Genre: YA - SciFi/Horror
17 year old Evangeline Aster isn’t clever or pretty or brave, but she has a power. Evan can blow things up just by feeling sad. Or happy. Or any other normal human emotion. To keep everyone safe, all she has to do is keep her emotions in check. Unfortunately, her dad has just died, her twin sister is a monster, and they’ve both been sent to boarding school in middle-of-nowhere Vermont. Nestled on top of Glastenbury, a dangerous mountain full of dark and twisted secrets, Aldebaran is no ordinary boarding school. Danger lurks around every mossy corner--the perfect triggers for Evan’s emotion-fueled-bomb. But the people at the Academy already know this. They’ve brought Evan to the mountain of nightmares on purpose, to take her power and turn it into a weapon that no one on Earth could ever survive.
My story is the stuff that bad movies are made from.
Late last week and in the middle of a thunderstorm, an exhumed plot from cinema’s graveyard had come knocking, stealing away our father and sealing my fate.
Boarding school...in the woods...with my sister Morgen. The orphaned-teenage-girl-attends-
I almost cried. Almost. My tears still weighed heavy, stinging my insides, but I couldn’t let them trickle out. I wasn’t allowed to grieve. As my doctors had put it, feeling strong emotions are ‘inadvisable’ for someone with my condition. Especially while traveling on a six and a half hour flight.
You see, I have superpowers.
Sort of. Stuff blows up when I get upset. Or pissed off. Or over the moon happy, although I can’t remember what that last one feels like. It’s more glamorous to call yourself superhuman than human-grenade. Honestly, my condition is a nightmare. It makes being a teenager impossible.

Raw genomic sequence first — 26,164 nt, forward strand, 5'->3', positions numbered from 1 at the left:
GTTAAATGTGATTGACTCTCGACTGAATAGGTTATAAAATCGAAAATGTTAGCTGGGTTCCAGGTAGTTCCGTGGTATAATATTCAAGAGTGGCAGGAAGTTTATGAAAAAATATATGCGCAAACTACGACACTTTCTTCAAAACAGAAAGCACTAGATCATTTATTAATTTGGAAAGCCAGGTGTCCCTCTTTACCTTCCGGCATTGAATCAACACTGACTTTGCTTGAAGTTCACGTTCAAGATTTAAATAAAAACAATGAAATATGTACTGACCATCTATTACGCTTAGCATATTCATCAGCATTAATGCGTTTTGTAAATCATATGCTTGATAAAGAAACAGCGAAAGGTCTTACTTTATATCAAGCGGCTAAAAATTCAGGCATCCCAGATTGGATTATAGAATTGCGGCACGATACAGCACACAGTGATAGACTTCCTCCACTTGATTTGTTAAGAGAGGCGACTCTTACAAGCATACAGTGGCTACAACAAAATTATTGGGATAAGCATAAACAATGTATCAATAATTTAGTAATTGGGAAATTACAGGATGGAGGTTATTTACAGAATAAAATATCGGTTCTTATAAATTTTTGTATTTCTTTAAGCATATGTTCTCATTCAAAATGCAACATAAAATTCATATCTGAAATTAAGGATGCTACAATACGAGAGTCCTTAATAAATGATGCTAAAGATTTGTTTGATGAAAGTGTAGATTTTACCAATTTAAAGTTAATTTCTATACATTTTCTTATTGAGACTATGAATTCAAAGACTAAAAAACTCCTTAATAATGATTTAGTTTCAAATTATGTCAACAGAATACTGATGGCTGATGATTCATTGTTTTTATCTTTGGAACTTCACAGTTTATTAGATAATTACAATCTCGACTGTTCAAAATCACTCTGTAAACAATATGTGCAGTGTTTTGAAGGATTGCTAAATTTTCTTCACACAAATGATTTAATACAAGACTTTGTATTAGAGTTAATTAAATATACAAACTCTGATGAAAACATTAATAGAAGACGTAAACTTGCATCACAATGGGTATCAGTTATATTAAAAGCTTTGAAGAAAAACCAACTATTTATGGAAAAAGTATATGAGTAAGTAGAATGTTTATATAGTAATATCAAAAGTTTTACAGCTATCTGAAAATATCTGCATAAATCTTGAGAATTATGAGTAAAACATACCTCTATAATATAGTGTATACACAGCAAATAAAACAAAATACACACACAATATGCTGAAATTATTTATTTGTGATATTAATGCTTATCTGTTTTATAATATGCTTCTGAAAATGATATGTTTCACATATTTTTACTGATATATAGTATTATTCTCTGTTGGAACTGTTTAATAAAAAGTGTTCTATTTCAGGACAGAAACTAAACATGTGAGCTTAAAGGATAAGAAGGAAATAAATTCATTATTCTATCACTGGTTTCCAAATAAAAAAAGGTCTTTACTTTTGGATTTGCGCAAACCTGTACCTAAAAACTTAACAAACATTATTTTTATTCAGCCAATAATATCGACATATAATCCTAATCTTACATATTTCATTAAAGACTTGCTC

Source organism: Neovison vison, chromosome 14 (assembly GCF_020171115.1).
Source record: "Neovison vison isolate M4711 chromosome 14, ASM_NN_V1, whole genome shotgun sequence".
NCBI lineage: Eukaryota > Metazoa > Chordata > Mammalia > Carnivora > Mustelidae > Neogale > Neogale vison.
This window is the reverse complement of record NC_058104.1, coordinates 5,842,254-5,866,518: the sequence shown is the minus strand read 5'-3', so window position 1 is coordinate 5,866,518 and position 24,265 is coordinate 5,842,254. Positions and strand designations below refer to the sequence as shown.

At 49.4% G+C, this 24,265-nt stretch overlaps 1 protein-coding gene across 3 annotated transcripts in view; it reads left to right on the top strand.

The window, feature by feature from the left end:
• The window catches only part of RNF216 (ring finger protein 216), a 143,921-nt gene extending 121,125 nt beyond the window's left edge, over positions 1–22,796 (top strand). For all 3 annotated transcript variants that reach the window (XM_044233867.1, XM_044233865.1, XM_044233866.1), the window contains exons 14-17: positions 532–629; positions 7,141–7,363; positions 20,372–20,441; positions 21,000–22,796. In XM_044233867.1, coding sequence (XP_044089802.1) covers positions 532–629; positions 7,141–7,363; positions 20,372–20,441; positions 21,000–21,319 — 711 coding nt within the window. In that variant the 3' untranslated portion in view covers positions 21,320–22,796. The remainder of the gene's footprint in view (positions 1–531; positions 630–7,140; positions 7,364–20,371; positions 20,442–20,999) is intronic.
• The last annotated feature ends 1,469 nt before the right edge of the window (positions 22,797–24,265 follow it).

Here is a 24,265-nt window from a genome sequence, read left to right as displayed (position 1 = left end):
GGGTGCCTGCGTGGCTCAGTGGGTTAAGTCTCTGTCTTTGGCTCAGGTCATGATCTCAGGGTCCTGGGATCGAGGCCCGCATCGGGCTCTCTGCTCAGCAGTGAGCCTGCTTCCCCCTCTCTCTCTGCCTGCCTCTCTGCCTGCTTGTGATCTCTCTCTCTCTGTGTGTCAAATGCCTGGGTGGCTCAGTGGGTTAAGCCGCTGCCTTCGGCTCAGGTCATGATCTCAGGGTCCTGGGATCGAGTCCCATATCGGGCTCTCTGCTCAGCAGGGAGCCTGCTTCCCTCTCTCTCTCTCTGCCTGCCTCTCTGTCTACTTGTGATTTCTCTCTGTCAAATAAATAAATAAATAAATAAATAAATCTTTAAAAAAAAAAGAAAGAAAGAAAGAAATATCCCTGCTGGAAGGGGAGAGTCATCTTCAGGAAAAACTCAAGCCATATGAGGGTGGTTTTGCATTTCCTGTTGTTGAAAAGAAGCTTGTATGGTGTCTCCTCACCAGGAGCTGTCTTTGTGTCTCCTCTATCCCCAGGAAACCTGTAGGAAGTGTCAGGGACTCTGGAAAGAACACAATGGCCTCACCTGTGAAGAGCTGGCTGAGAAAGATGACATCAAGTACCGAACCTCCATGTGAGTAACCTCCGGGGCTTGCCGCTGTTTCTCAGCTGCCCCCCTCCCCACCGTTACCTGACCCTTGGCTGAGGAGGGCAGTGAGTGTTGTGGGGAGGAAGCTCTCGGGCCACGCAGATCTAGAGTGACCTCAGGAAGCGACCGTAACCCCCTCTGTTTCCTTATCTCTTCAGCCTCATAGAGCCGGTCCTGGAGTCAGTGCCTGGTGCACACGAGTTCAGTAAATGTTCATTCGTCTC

The only thing protecting the rest of Flight 777 from me were the pharmaceuticals pumping through my veins.
Tears would have to wait.
The old Boeing finally touched down in Burlington Vermont. I picked the last bits of Nevada out from under my fingernails, having gotten up extra early that morning to throw dirt on my father’s coffin. As we waited for the plane to taxi-in, I felt the heat of Morgen’s face an inch from my own.
“Quit it,” I mumbled.
“Just checking to see if you’re still breathing.” She sounded disappointed. Her face lingered as she studied my mouth. “Nice snore by the way.”
“I wasn’t sleeping.”
I shoved the airline pillow between us, and pushed her off. Of all the things Morgen did to bother me, this creeped me out the most.
“If cats can steal a baby’s breath, imagine what I could do,” Morgen had once said.
She was six.
I often wondered if my twin was trying to reabsorb me, ex utero.
“Grab your backpack, Evan, we’re here.”
I couldn’t budge. I glanced at the happy faces flurrying about the cabin. They all had something to look forward to. Better yet, someone. I sighed and pushed up the window cover, but the layers of filth blotted out the view.
I released myself from the faded blue seat. The stiff belt buckles clanked to either side, but I couldn’t move. Instead, I let the cracked pleather pinch me into place a little while longer.
“Who’s picking us up again?”
“I told you,” Morgen snapped, annoyed. “Aunt Daphne will be waiting for us at the gate-”
“I still don’t understand how she’s our aunt.”
“Shocking.” Morgen snorted. “She’s dad’s sister. They’re estranged. We’re staying with her . Then we go to Aldebaran.”
Aldebaran. Aldebaran Academy. Our new home sounded more like a mid-century insane asylum than a progressive institute for academia. The online site for Aunt Daphne’s alma mater reeked of nouveau riche preppies from all corners of New England.
Blond kids in cardigans were not what I had in mind for my thirteenth year of school.
Most kids our age chose what they studied during their transitional year. Engineering, politics, agriculture; whatever they could contribute to society, that’s what they’d do. Our futures were determined by our strengths. Mine would have been Astronomy, but after our dad died, guardianship was turned over to a Ms. Daphne Aster of Glastenbury Vermont. She got to call the shots now.